One reason might be that the network contains lots of journalists, a group who are often less willing to disclose their own activities than those of others. Of the most familiar names James Naughtie, the co-presenter of Radio Four's daily current affairs programme Today, is probably least surprising to find on the BAP's list of alumni.  Naughtie's postgraduate studies were in New York at Syracuse and in 1981 he was awarded the Laurence M Stern Fellowship to spend a summer working on the Washington Post. A review of his radio documentary output makes it clear that transatlantic relations are a key field of interest.
  Jeremy Paxman, Newsnight interviewer was a BAP participant in 1990, along with BBC current affairs producer Margaret Hill. Christopher Cragg of the Financial Times, kept them company, as did George Brock, the foreign editor of the Times.
   Before them had come Michael Elliott and Daniel Franklin of the Economist; Isabel Hilton, at the time Latin America editor of the Independent and now freelancing, among others for the BBC and the Guardian; Frederick Kempe of the Wall Street Journal; Charles Moore, then of the Spectator and now the editor of the Daily Telegraph; Trevor Phillips, an ex-National Union of Students president at the time with LWT and now, more recently with the BBC and Pepper Productions, a joint UK/USA/South Africa production company, and Hugh Raven of the Sunday Telegraph.
The journalists' list is completed by Diane Coyle, a Treasury economist turned economics editor of the Independent and Caroline St John-Brooks, a former colleague of David Lipsey at New Society and the Sunday Times. After a spell working with the Organisation for Economic Cooperation and Development in Paris, she has this year been appointed to edit Rupert Murdoch's Times Educational Supplement.

Defence and security specialists

Dotted around these annual gatherings are always a few defence and security specialists. Calum McDonald, the University of California-educated Labour MP for the Western Isles, is a stalwart opponent of unilateralism.  Raj Thamotheram founded Saferworld, a defence and foreign affairs think-tank opposed to unilateralism. Colonel Tom Thomas is a  NATO adviser with expertise in counter-insurgency. James Sherr is a New Yorker based in Britain who has worked for Group Captain Bolton's RUSI and the Heritage-funded Institute for European Defence and Strategic Studies, the latter a fierce opponent of the Labour party and the Campaign for Nuclear Disarmament in the Eighties.  Gloria Franklin has headed the Ministry of Defence's civilian think-tank and has been responsible for the annual Defence White Paper.  Steve Smith of the University of East Anglia lectures on strategic issues and Gregory Treverton of Princeton and Harvard has worked closely with the Council for Foreign Relations, the US sister organisation to Britain's Chatham House.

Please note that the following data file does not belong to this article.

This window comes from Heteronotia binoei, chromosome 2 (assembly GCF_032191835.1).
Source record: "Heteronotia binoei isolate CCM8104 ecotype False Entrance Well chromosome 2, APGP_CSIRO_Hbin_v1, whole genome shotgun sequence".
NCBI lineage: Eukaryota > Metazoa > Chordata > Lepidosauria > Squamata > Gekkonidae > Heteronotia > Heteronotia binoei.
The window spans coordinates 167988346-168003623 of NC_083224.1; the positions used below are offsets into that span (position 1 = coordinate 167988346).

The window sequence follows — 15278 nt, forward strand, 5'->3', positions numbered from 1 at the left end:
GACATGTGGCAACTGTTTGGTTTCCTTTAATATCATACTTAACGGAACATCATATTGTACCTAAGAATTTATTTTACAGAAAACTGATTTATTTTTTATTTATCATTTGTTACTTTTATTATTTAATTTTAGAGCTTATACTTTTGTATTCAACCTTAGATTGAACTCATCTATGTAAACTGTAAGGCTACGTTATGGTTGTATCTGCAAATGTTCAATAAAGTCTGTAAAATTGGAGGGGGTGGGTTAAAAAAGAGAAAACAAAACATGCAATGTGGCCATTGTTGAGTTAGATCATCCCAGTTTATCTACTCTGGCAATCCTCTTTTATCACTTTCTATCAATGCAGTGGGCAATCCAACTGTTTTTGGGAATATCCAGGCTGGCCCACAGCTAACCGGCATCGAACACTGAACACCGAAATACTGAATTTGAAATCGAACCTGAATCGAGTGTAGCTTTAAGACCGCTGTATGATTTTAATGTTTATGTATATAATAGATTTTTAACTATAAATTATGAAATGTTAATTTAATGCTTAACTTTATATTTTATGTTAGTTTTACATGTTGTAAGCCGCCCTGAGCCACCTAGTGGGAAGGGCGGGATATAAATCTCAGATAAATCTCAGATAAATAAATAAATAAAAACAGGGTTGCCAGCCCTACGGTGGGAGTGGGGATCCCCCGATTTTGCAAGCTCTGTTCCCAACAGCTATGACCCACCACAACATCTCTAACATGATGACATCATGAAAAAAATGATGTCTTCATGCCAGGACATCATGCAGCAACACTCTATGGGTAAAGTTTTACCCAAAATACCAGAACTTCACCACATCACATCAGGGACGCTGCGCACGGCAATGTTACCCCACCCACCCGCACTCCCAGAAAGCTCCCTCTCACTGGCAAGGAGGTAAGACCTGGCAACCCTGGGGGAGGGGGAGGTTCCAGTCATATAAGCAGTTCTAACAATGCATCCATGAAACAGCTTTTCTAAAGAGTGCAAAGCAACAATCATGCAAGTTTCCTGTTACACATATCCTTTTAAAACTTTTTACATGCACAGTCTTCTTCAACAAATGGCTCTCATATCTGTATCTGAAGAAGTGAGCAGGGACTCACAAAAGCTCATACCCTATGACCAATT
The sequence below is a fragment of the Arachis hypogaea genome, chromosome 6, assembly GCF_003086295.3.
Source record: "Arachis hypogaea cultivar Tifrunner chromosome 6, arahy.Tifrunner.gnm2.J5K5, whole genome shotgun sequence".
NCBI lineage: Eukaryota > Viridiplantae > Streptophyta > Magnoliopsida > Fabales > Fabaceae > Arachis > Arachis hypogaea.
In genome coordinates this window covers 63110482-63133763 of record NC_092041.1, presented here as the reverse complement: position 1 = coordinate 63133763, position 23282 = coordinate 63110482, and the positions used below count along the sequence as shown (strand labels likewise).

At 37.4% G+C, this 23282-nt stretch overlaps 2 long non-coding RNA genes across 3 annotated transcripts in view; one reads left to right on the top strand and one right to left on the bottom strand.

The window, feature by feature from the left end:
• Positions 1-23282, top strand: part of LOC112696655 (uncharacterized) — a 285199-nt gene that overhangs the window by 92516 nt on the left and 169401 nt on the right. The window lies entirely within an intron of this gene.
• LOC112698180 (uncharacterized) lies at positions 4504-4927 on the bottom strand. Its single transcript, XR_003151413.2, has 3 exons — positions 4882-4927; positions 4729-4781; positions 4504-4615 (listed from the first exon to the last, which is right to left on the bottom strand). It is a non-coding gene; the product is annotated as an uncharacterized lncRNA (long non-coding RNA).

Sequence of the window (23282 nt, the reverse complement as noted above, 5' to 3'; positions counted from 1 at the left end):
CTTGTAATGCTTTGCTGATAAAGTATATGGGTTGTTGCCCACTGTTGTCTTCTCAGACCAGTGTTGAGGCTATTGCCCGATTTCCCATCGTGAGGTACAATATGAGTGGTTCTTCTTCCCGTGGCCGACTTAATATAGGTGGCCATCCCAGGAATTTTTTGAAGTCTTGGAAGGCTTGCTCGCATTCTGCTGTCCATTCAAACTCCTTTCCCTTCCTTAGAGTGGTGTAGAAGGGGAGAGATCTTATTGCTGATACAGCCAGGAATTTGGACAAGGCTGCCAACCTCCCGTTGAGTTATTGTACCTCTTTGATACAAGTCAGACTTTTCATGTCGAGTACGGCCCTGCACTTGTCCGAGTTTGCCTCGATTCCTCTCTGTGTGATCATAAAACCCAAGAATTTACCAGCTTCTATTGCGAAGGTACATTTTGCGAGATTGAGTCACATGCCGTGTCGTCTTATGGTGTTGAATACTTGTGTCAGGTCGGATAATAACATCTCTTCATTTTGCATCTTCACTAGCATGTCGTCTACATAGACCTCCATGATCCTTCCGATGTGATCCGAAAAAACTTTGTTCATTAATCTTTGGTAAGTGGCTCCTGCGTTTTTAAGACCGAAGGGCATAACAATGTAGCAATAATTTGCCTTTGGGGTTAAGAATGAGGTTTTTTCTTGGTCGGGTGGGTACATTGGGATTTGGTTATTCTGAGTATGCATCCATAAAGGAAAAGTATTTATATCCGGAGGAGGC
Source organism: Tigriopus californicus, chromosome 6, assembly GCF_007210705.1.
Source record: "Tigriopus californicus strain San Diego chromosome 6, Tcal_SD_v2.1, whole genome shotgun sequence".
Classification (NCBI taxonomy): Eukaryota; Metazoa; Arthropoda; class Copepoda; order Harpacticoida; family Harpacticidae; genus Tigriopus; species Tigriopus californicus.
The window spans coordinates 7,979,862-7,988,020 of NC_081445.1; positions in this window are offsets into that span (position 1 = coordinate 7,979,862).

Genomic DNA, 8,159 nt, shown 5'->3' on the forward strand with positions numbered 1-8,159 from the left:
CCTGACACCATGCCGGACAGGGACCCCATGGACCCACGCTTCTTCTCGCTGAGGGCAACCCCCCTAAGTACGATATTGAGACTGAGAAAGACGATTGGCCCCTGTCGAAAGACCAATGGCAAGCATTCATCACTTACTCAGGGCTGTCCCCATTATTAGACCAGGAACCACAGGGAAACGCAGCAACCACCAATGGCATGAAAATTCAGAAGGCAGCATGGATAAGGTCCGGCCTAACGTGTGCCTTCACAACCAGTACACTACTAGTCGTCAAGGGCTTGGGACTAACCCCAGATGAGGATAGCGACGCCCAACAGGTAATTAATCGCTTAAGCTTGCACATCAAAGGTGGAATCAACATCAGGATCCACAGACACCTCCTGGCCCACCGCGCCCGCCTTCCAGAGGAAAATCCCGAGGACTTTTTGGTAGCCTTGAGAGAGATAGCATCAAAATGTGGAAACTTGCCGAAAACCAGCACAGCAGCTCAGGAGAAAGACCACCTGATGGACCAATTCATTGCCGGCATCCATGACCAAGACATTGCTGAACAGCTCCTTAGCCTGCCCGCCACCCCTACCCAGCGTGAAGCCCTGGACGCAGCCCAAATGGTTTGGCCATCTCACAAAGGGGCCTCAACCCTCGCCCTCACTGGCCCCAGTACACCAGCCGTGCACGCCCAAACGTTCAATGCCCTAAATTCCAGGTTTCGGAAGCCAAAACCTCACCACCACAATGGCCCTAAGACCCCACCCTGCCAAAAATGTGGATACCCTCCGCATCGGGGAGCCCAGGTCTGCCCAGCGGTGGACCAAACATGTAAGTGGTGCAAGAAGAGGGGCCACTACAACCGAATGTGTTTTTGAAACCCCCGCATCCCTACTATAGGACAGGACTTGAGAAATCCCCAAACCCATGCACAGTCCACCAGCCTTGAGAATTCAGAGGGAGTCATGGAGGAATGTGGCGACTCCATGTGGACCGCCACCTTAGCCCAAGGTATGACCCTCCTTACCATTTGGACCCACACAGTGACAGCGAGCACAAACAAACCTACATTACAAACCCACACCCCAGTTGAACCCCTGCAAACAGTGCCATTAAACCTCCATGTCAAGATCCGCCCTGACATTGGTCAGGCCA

Last, but by no means least, on the foreign policy and defence front, we have Jonathan Powell, the career diplomat who gave up his posting at the Washington embassy to work for Tony Blair in opposition and now runs his No 10 office as chief of staff.  Powell is the youngest of the Powell brothers, of whom Charles, the eldest, was Thatcher's foreign policy specialist and the middle one, Chris, advertising adviser to the Labour party.  Jonathan Powell was the smiling presence at the Successor Generation's 10th anniversary get-together at Windsor in 1995.
   The British organiser of that conference was a member of a familiar, if not quite so influential, family.  Matthew Taylor is the son of sociologist-cum-media personality Laurie Taylor. Taylor Jr is the Labour party's new policy director. His US counterpart, Nina Easton, looked back proudly on that Windsor meeting.
'Once again the project demonstrated its commitment to grooming leaders for a new generation, and highlighted the leading global role that these two allies will continue to play in promoting democracy.'

A decade after calling on his visiting White House multi-millionaires to help create a reliable 'successor generation', a fitter Ronald Reagan might today have cause for a chuckle. The Labour administration his successor Bill Clinton came to smile upon in May seems safely in the hands of an elite well-groomed in the ways of Atlantic cooperation.

BAP and control of the public mind

From: roundtable <>
Subject: British American Project - CFR/RIIA Study Group

Ever hear of the British American Project? The British American Project meeting will be held in Harrogate, at the Majestic Hotel, 13-17 November 1999.

In 1997 Lobster Magazine, a British journal of intelligence, parapolitics, and state research published an article about the British American Project.The article identifies the groups administering the project as:

> The School of Advanced International Studies (SAIS) of the Johns Hopkins
> Washington DC, would administer the American side. The Royal Institute of
>International Affairs
>at Chatham House, London, would serve a similar function in Britain.

The School of Advanced International Studies (SAIS) is a Council on Foreign Relations think-tank and spook training school, see Foundations of War The SAIS has a branch in Red China that has a greater influence on Chinese policy then the Chinese do.

The Royal Institute of International Affairs is England's CFR sister organization.

Serendipitously, the Council on Foreign Relations and Royal Institute of International Affairs were formally established at another Majestic Hotel in Paris on March 19, 1919, by a group of Rhodes's secret society members who attended the Paris Peace Conference as diplomats, members of the British Secret Service, or members of the first U.S. central intelligence agency the INQUIRY. Edward Mandell House, close personal advisor to President Woodrow Wilson, and the first U.S. National Security Advisor, hosted the meeting.